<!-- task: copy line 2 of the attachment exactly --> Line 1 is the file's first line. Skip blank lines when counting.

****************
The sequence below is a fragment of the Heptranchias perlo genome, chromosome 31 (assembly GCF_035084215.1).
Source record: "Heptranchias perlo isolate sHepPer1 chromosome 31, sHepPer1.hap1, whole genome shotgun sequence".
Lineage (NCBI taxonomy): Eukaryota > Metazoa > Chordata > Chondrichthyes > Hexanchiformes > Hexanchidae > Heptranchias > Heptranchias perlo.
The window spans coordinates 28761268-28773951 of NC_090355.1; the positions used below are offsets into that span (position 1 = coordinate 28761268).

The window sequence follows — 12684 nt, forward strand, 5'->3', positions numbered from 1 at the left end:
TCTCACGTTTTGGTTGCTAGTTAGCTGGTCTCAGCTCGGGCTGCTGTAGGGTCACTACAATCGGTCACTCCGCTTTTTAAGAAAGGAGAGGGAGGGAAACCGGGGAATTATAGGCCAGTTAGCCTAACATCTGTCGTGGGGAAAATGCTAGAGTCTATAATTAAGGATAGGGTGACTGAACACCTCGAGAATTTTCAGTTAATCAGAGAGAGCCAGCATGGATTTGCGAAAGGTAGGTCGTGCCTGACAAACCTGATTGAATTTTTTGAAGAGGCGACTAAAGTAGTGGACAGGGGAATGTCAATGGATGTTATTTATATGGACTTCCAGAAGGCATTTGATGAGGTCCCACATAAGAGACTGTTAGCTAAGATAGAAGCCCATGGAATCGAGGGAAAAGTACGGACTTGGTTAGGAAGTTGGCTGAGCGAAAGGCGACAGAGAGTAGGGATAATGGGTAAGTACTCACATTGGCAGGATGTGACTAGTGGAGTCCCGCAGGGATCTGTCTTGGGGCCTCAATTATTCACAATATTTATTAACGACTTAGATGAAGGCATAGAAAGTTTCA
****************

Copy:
Source record: "Heptranchias perlo isolate sHepPer1 chromosome 31, sHepPer1.hap1, whole genome shotgun sequence".